: South Korea, Japan, and the US hold a day-long trilateral anti-submarine exercise off the coast of the Korean Peninsula in the sea between Korea and Japan. The anti-submarine exercise was the first in five years, and it involved South Korea’s Munmu the Great destroyer, Japan’s Asahi-class destroyer, the USS Ronald Reagan aircraft carrier, the USS Chancellorville missile cruiser and the USS Barry missile destroyer. The exercise comes a day after North Korea fired two ballistic missiles into the sea.
: South Korean PM Han meets Prime Minister Kishida in Tokyo and reemphasizes the Yoon administration’s desire to “swiftly improve and develop Korea-Japan relations.” They also discussed bilateral issues such as forced labor.
: Asiana Airlines, South Korea’ second largest carrier, announces plans to expand flights to Japan from 10 to 32 starting on Oct. 30, in response to Japan’s decision in mid-September to lift the ban on the number of inbound passengers and to resume visa-free travel for visitors from South Korea.
: During his memorial address at the state funeral for Prime Minister Abe, Prime Minister Kishida promises to “do everything in my power” to fulfill Abe’s mission of bringing back Japanese abductees by North Korea.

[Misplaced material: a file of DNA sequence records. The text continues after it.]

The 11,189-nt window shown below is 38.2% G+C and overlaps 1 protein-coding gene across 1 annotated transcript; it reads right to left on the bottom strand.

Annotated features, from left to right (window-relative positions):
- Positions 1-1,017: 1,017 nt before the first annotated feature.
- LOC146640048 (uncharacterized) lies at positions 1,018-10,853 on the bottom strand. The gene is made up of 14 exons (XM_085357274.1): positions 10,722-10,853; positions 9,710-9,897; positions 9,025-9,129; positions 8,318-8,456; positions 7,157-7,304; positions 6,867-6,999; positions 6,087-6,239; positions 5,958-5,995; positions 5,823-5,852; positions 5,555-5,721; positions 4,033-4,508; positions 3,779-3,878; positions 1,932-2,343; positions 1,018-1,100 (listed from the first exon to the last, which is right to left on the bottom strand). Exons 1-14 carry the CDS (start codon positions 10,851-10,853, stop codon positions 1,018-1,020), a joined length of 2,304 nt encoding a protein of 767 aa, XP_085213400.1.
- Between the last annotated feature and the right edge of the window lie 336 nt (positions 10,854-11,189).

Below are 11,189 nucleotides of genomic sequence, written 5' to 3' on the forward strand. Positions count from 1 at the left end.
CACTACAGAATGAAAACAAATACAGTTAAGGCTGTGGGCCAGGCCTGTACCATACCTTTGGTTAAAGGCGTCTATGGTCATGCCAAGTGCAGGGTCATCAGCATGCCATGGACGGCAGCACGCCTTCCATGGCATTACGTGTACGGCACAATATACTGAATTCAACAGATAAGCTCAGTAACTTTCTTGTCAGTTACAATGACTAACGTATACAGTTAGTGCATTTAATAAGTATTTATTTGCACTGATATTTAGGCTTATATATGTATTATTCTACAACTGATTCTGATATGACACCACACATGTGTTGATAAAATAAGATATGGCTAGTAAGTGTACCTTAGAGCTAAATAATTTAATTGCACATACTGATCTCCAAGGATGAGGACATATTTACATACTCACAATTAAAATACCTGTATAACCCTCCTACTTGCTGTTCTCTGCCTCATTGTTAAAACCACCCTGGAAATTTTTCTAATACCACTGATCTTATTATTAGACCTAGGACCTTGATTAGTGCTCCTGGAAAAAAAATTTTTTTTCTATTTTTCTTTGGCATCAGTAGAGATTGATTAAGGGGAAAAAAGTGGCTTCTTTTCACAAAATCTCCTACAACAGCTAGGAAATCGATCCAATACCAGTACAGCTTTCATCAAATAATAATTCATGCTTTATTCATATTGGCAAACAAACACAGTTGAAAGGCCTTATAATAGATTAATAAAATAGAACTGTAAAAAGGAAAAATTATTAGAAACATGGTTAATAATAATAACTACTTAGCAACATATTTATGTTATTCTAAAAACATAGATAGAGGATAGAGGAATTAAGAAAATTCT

: South Korean delegation led by Prime Minister Han Duck-soo visits Japan to attend the state funeral of former Prime Minister Abe.
: South Korean Deputy National Assembly Speaker Chung Jin-suk begins three-day trip to Tokyo to attend the state funeral for former Japanese Prime Minister Abe Shinzo. This is Chung’s first trip as president of the Korea-Japan Parliamentarians’ Union.
: Japanese Ambassador to South Korea Aiboshi Koichi describes the Kishida-Yoon meeting on Sept. 22 as a “forward-looking” step to improve bilateral relations.
: Former Japanese Prime Minister Hatoyama Yukio apologizes for Japan’s actions toward Korea during a memorial event for the 1587 Battle of Myeongnyang on Jindo Island in South Korea.
: US Secretary of State Antony Blinken meets Japanese and Korean counterparts, Hayashi Yoshimasa and Park Jin on the sidelines of the UNGA. Blinken stresses the “trilateral partnership matters” to the US, and that “we are even more effective” when the three countries are working together. In their joint statement, the US and Japan also express support for South Korea’s “Audacious Initiative.”